It's hard to overemphasize the importance of who is CEO of a company.

We know a lot about what Warren Buffett looks at when he makes an investment or buys company outright. But it turns out one thing that isn't discussed is of huge importance to Buffett himself.

In the 2005 letter to Berkshire Hathaway (NYSE:BRK.A)(NYSE:BRK.B) shareholders, Warren Buffett penned the quote above when discussing the merger of Procter & Gamble (NYSE:PG) and Gillette which was finalized as the year drew to a close.

When it was all said and done, Berkshire Hathaway recognized a $5 billion pre-tax gain as a result of the merger. Considering the original cost of the Berkshire Hathaway investment in Gillette was $600 million, it is one more example to jot on the long list of successes by Buffett.

But it turns out one of the driving factors behind Buffett's investment success with Gillette wasn't simply its cost, or the "moat" around its business model, but -- taking the moat language a little further -- the man atop the castle itself.

The power of leadership
Jim Kilts took the helm of Gillette in 2001, and Buffett notes before he arrived, "the company was struggling," as the acquisition of Duracell in September of 1996 for $7 billion  "cost Gillette shareholders billions of dollars."

Buffett suggests the acquisition was a prime example of the company's "blunders," as it could neither efficiently nor effectively use its earnings to generate returns for shareholders. But Kilts swiftly changed that. Buffett went on to say:

Upon taking office at Gillette, Jim quickly instilled fiscal discipline, tightened operations and energized marketing, moves that dramatically increased the intrinsic value of the company. Gillette's merger with P&G then expanded the potential of both companies.

And while Buffett notes as a result of his work, "Jim was paid very well – but he earned every penny."

The key to remember
The compensation of CEOs draws endless attention, and much has been made of Buffett's absence in voting on the compensation of Coca-Cola (NYSE: KO) executives this year. It was just a few lines after discussing Kilts in the 2005 letter when Buffett openly admits "too often, executive compensation in the U.S. is ridiculously out of line with performance."

Yet the thing with executive compensation is that in select instances, Buffett also suggests:

Indeed, it's difficult to overpay the truly extraordinary CEO of a giant enterprise.

So is Buffett full of contradictions when it comes to this? The answer: Of course not.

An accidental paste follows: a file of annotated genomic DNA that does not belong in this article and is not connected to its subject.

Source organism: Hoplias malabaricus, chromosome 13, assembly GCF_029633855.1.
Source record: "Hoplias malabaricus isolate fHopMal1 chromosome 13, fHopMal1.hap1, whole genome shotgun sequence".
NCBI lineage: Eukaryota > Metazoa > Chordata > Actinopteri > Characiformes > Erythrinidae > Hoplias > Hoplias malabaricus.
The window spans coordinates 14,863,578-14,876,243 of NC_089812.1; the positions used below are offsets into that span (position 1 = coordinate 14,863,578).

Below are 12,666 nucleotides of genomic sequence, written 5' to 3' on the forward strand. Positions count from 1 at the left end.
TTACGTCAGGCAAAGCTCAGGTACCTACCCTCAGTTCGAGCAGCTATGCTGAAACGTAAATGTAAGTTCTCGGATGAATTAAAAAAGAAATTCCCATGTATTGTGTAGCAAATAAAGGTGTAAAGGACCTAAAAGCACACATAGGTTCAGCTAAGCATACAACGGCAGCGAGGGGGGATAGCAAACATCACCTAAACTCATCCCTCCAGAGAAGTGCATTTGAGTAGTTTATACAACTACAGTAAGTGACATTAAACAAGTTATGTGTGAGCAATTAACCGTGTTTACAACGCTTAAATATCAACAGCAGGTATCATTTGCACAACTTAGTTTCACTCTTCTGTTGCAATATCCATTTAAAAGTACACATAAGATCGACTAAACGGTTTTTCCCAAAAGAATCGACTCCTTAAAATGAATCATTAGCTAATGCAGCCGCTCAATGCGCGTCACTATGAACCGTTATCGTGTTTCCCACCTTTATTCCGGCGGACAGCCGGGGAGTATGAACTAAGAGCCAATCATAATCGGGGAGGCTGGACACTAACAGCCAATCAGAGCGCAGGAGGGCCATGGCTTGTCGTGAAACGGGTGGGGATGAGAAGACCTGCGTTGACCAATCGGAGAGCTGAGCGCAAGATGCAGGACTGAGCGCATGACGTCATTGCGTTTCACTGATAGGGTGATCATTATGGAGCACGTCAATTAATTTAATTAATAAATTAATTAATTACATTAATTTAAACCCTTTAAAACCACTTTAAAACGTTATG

In 2008, Buffett said, "Price is what you pay; value is what you get." And the same reality applies not just to the investments in stock, but those leading the company. And taking a step into another industry, consider LeBron James for a moment.

Source: Flickr / zennie62.

With the Heat now in their fourth-straight NBA Finals -- only the fourth time a team has done that  -- questions about LeBron's ability to lead a team have (rightfully) vanished. But what isn't discussed is that despite his $19 million salary, LeBron may in fact be underpaid.

In 2010, the Wall Street Journal suggested if the NBA didn't have such restrictive salary cap rules -- it limits how much a maximum contract can be -- LeBron should be earning $43 million a year.  Last year, an economist at the University of Oklahoma, Kevin Grier, told NPR LeBron is "getting hosed," by his current salary. 

What we can learn
In the examples of both LeBron James and Jim Kilts, the key here isn't the pay the men receive, but the value they provide.

Jim was able to improve Gillette on multiple fronts, from accounting, manufacturing, and even marketing. In the same way, LeBron is known for his ability and contributions offensively and defensively. His skill allows him to not only play, but excel on any area of the basketball court.

Discussion surrounding the value of individual leaders occurs often in sports, but not nearly enough when we make investments.

When we make investments, we can be trapped into thinking the only critical considerations are those quantitative ones based on what value can be found on balance sheets and income statements. But from Buffett, we can learn we must explore not only the value offered by the company and its business, but those at the top of it as well.

This article represents the opinion of the writer, who may disagree with the “official” recommendation position of a Motley Fool premium advisory service. We’re motley! Questioning an investing thesis -- even one of our own -- helps us all think critically about investing and make decisions that help us become smarter, happier, and richer.